> 	messages in response.  Even though we have specified that router
> 	implementations must carefully rate-limit the emission of ICMP
> 	error messages, I am nervous about how well this will work in
> 	practice, especially once there is a lot of high-speed, bulk
> 	multicasting happening.  An appropriate choice of rate or
> 	probability of emission of Packet-Too-Big responses to multicasts
> 	really depends on the fan-out of the multicast trees and the MTUs of
> 	all the branches in that tree, which is unknown and unknowable to
> 	the routers.  Being sensibly conservative by choosing a very low
> 	rate could, in many cases, significantly increase the delay before
> 	the multicast source learns the right MTU for the tree and, hence,
> 	before receivers on smaller-MTU branches can start receiving the
> 	data.
>    (2) DNS servers, or other similar apps that have the requirement of
> 	sending a small amount of data (a few packets at most) to a very
> 	large and transient set of clients.  Such servers often reside on
> 	links, such as Ethernet, that have an MTU bigger than the links on
> 	which many of their clients may reside, such as dial-up links.  If
> 	those servers were to send many reply messages of the size of their
> 	own links (as required by PMTU Discovery), they could incur very
> 	many ICMP packet-too-big messages and consequent retransmissions of
> 	the replies -- in the worse case, multiplying the total bandwidth
> 	consumption (and delivery delay) by 2 or 3 times that of the
> 	alternative approach of just using the min MTU always.  Furthermore,
> 	the use of PMTU Discovery could result in such servers filling up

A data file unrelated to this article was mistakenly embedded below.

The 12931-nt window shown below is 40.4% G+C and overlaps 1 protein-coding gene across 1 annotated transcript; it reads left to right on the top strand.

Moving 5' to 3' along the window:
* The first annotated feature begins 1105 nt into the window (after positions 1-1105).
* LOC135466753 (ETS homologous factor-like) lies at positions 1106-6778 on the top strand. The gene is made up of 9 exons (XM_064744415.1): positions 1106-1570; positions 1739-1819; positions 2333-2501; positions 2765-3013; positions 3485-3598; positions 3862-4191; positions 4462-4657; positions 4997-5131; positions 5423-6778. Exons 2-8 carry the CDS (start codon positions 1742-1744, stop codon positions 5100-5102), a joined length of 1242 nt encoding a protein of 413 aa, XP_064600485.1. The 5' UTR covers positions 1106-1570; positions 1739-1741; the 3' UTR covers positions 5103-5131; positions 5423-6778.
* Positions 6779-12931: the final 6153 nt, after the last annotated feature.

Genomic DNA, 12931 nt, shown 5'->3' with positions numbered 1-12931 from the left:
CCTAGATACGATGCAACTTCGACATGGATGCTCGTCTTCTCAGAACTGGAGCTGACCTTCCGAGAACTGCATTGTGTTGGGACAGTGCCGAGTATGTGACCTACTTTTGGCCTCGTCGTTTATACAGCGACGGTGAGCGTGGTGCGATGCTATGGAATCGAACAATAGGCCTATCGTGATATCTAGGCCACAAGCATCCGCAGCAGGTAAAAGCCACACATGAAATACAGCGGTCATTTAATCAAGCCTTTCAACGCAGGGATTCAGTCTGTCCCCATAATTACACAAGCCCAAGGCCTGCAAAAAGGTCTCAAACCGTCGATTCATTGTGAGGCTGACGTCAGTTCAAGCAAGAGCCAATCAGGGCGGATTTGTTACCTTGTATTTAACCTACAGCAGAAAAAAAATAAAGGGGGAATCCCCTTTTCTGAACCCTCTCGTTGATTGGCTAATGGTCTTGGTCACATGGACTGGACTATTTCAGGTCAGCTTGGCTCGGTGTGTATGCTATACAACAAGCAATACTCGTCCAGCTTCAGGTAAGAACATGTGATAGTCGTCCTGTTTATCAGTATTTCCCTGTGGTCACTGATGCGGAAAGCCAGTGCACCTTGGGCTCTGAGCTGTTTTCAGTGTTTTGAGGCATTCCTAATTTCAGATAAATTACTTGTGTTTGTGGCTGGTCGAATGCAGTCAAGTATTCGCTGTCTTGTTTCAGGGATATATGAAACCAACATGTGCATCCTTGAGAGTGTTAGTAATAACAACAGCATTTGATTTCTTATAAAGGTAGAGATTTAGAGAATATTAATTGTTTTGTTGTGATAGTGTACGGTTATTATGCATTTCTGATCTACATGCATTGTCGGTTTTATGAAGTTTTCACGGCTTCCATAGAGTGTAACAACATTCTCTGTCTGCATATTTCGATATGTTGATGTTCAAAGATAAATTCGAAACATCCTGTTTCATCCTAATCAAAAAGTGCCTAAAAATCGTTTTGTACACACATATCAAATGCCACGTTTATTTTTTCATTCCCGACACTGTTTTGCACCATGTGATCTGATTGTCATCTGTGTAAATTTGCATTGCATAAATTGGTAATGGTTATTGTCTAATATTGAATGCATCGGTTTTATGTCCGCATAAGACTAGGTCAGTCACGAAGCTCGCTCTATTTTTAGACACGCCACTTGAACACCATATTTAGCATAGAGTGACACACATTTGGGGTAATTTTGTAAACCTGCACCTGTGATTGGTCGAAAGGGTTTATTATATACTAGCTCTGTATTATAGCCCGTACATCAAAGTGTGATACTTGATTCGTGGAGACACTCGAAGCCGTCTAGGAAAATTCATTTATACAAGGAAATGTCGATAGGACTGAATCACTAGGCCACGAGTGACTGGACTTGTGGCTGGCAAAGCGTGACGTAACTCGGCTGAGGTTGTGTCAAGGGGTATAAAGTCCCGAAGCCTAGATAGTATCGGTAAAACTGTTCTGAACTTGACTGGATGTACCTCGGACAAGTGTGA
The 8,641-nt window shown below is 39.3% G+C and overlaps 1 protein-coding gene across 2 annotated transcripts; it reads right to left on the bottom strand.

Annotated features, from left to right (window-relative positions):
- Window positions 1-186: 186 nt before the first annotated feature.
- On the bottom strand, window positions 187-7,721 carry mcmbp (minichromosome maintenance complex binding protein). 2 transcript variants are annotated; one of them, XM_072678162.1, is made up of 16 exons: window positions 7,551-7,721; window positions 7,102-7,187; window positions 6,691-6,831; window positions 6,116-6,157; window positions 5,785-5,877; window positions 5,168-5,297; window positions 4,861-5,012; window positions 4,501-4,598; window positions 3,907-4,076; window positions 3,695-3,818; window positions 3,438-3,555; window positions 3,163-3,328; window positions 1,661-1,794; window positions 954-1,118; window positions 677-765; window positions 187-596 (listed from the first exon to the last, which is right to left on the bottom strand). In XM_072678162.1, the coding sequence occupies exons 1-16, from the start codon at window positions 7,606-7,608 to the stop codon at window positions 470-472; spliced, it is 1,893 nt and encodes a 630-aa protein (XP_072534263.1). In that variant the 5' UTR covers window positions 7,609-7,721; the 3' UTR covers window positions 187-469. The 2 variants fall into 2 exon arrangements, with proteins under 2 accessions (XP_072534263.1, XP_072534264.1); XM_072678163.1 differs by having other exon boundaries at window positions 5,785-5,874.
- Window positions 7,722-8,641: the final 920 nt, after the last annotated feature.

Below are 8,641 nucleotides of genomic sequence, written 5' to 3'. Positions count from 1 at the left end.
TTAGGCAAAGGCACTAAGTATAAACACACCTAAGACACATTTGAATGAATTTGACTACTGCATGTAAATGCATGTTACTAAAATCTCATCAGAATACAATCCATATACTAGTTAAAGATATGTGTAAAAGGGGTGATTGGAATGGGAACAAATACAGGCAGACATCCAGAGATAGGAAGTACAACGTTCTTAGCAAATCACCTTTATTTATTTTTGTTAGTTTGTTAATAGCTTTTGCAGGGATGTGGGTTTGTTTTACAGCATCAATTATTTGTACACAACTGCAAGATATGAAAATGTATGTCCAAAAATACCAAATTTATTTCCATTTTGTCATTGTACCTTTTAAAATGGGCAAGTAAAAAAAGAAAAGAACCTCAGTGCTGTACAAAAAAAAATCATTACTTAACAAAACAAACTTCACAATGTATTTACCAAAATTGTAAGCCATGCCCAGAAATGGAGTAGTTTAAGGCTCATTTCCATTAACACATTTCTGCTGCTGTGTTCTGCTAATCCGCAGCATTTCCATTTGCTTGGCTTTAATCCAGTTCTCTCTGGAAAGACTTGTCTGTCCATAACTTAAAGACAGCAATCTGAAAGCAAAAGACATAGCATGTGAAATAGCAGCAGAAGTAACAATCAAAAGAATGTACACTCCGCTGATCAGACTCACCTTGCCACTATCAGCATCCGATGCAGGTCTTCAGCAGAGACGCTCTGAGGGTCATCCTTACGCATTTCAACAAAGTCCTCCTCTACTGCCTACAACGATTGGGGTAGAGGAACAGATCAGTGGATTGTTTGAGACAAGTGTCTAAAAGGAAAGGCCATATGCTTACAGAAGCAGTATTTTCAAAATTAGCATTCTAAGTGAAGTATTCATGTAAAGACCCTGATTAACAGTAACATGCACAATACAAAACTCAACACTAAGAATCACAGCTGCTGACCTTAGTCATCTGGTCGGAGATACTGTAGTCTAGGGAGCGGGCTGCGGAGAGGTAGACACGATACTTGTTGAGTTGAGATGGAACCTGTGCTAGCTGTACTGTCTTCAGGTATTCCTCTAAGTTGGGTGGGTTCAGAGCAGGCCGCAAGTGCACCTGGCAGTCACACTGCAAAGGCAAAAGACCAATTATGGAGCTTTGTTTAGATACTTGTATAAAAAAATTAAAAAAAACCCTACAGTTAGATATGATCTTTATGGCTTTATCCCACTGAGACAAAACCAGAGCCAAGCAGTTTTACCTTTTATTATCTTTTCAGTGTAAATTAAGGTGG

> 	lots of memory withed cached PMTU information that will never be
> 	used again (at least, not before it gets garbage-collected).
> The number I propose for the new minimum MTU is 1280 bytes (1024 + 256,
> as compared to the classic 576 value which is 512 + 64).  That would
> leave generous room for encapsulating/tunnel headers within the Ethernet
> MTU of 1500, e.g., enough for two layers of secure tunneling including
> both ESP and AUTH headers.
> For medium-to-high speed links, this change would reduce the IPv6 header
> overhead for min MTU packets from 7% to 3% (a little less than the IPv4
> header overhead for 576-byte IPv4 packets).  For low-speed links such as
> analog dial-up or low-speed wireless, I assume that header compression will
> be employed, which compresses out the IPv6 header completely, so the IPv6
> header overhead on such links is effectively zero in any case.
> Here is a list of *disadvantages* to increasing the IPv6 minimum MTU that
> have been raised, either publically or privately:
>    (1) This change would require the specification of link-specific
> 	fragmentation and reassembly protocols for those link-layers
> 	that can support 576-byte packets but not 1280-byte packets,
> 	e.g., AppleTalk.  I think such a protocol could be very simple,
> 	and I briefly sketch such a protocol in Appendix I of this
> 	message, as an example.
> 	Often, those links that have a small native MTU are also the ones
> 	that have low bandwidth.  On low-bandwidth links, it is often
> 	desirable to locally fragment and reassemble IPv6 packets anyway
> 	(even 576-byte ones) in order to avoid having small, interactive
> 	packets (e.g., keystrokes, character echoes, or voice samples)
> 	be delayed excessively behind bigger packets (e.g., file transfers);
> 	the small packets can be interleaved with the fragments of the
> 	big packets.  Someone mentioned in the meeting in Munich that the
> 	ISSLL WG was working on a PPP-specific fragmentation and
> 	reassembly protocol for precisely this reason, so maybe the job
> 	of specifying such a protocol is already being taken care of.